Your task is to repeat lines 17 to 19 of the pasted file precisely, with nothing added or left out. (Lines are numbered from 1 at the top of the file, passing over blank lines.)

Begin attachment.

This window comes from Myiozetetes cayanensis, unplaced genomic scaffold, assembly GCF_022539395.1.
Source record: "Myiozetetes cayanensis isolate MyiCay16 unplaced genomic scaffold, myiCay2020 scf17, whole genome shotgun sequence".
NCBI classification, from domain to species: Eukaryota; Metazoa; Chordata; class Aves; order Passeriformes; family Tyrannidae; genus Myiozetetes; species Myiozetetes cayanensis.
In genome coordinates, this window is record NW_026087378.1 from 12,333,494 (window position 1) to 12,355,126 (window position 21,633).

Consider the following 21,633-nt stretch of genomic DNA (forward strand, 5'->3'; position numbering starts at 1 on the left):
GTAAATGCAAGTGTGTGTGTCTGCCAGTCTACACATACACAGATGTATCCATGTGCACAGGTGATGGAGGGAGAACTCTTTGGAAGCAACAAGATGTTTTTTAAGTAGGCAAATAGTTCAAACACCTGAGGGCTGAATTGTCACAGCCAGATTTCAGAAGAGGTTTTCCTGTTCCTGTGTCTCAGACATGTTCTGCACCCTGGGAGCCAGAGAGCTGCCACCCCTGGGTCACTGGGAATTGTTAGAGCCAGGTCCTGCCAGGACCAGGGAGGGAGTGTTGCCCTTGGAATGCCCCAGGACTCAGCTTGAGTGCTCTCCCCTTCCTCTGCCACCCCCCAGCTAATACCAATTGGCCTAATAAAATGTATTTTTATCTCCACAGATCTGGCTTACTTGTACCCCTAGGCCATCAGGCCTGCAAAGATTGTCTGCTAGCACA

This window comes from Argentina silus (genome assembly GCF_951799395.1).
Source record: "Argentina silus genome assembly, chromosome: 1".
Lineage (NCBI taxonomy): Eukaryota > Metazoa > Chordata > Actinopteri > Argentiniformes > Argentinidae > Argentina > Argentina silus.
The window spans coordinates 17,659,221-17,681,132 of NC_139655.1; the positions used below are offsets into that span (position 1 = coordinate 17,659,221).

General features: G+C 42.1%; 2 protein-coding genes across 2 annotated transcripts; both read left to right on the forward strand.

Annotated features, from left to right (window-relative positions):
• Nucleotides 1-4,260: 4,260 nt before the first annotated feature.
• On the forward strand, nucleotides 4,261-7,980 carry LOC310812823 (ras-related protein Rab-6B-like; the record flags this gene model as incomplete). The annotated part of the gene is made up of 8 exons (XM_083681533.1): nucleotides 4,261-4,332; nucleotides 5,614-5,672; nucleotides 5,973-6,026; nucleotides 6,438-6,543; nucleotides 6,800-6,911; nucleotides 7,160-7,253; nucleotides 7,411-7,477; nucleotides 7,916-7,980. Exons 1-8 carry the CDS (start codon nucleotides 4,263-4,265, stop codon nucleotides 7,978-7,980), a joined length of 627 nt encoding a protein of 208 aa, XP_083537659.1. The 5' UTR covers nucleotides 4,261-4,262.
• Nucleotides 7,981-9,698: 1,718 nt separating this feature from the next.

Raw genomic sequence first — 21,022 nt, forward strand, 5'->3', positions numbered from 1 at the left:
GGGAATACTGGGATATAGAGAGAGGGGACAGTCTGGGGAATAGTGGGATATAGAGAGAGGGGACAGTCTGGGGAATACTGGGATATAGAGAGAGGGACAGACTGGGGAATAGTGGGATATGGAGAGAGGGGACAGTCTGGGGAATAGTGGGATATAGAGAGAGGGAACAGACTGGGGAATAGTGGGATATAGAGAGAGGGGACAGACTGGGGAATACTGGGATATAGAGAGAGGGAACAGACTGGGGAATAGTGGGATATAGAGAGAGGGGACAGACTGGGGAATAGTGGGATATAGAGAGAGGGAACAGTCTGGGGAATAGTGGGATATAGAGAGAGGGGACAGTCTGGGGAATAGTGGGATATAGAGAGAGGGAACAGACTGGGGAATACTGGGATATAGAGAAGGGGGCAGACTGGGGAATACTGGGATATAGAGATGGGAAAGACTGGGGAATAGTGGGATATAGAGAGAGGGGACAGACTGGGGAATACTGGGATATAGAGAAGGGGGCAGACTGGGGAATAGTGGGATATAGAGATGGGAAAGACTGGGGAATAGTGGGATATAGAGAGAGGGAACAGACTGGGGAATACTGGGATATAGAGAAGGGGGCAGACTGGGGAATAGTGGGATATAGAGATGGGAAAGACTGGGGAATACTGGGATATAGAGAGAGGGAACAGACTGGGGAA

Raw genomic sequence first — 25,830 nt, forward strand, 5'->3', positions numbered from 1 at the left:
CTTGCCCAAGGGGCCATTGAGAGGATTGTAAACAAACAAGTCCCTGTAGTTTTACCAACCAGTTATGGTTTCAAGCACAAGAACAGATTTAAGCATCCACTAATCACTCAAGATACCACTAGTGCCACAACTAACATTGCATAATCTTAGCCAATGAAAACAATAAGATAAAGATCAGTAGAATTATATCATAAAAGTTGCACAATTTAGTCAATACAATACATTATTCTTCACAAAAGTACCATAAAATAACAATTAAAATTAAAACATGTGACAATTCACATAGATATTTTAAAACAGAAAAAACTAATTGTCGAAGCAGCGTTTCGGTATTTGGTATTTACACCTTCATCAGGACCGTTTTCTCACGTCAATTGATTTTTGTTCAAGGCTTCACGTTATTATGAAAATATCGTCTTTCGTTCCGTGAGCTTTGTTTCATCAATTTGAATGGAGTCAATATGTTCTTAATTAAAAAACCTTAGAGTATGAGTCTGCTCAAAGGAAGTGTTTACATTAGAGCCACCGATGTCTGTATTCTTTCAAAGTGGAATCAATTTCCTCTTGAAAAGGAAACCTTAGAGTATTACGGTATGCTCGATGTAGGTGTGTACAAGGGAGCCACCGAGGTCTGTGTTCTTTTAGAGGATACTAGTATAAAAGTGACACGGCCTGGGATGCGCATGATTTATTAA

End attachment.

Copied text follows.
GGGAATACTGGGATATAGAGAGAGGGGACAGTCTGGGGAATAGTGGGATATAGAGAGAGGGGACAGTCTGGGGAATACTGGGATATAGAGAGAGGGACAGACTGGGGAATAGTGGGATATGGAGAGAGGGGACAGTCTGGGGAATAGTGGGATATAGAGAGAGGGAACAGACTGGGGAATAGTGGGATATAGAGAGAGGGGACAGACTGGGGAATACTGGGATATAGAGAGAGGGAACAGACTGGGGAATAGTGGGATATAGAGAGAGGGGACAGACTGGGGAATAGTGGGATATAGAGAGAGGGAACAGTCTGGGGAATAGTGGGATATAGAGAGAGGGGACAGTCTGGGGAATAGTGGGATATAGAGAGAGGGAACAGACTGGGGAATACTGGGATATAGAGAAGGGGGCAGACTGGGGAATACTGGGATATAGAGATGGGAAAGACTGGGGAATAGTGGGATATAGAGAGAGGGGACAGACTGGGGAATACTGGGATATAGAGAAGGGGGCAGACTGGGGAATAGTGGGATATAGAGATGGGAAAGACTGGGGAATAGTGGGATATAGAGAGAGGGAACAGACTGGGGAATACTGGGATATAGAGAAGGGGGCAGACTGGGGAATAGTGGGATATAGAGATGGGAAAGACTGGGGAATACTGGGATATAGAGAGAGGGAACAGACTGGGGAA

Raw genomic sequence first — 25,830 nt, forward strand, 5'->3', positions numbered from 1 at the left:
CTTGCCCAAGGGGCCATTGAGAGGATTGTAAACAAACAAGTCCCTGTAGTTTTACCAACCAGTTATGGTTTCAAGCACAAGAACAGATTTAAGCATCCACTAATCACTCAAGATACCACTAGTGCCACAACTAACATTGCATAATCTTAGCCAATGAAAACAATAAGATAAAGATCAGTAGAATTATATCATAAAAGTTGCACAATTTAGTCAATACAATACATTATTCTTCACAAAAGTACCATAAAATAACAATTAAAATTAAAACATGTGACAATTCACATAGATATTTTAAAACAGAAAAAACTAATTGTCGAAGCAGCGTTTCGGTATTTGGTATTTACACCTTCATCAGGACCGTTTTCTCACGTCAATTGATTTTTGTTCAAGGCTTCACGTTATTATGAAAATATCGTCTTTCGTTCCGTGAGCTTTGTTTCATCAATTTGAATGGAGTCAATATGTTCTTAATTAAAAAACCTTAGAGTATGAGTCTGCTCAAAGGAAGTGTTTACATTAGAGCCACCGATGTCTGTATTCTTTCAAAGTGGAATCAATTTCCTCTTGAAAAGGAAACCTTAGAGTATTACGGTATGCTCGATGTAGGTGTGTACAAGGGAGCCACCGAGGTCTGTGTTCTTTTAGAGGATACTAGTATAAAAGTGACACGGCCTGGGATGCGCATGATTTATTAA